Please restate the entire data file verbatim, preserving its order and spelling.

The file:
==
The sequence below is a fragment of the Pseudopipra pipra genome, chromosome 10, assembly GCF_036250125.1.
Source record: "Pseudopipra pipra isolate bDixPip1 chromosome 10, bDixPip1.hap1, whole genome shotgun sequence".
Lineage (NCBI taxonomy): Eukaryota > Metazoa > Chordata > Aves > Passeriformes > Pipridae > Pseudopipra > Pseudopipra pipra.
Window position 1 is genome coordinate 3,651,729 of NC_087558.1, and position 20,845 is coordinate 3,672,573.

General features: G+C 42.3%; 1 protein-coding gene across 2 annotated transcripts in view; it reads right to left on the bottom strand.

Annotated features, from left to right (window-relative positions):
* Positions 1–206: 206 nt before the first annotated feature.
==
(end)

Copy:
The sequence below is a fragment of the Pseudopipra pipra genome, chromosome 10, assembly GCF_036250125.1.
Source record: "Pseudopipra pipra isolate bDixPip1 chromosome 10, bDixPip1.hap1, whole genome shotgun sequence".
Lineage (NCBI taxonomy): Eukaryota > Metazoa > Chordata > Aves > Passeriformes > Pipridae > Pseudopipra > Pseudopipra pipra.
Window position 1 is genome coordinate 3,651,729 of NC_087558.1, and position 20,845 is coordinate 3,672,573.

General features: G+C 42.3%; 1 protein-coding gene across 2 annotated transcripts in view; it reads right to left on the bottom strand.

Annotated features, from left to right (window-relative positions):
* Positions 1–206: 206 nt before the first annotated feature.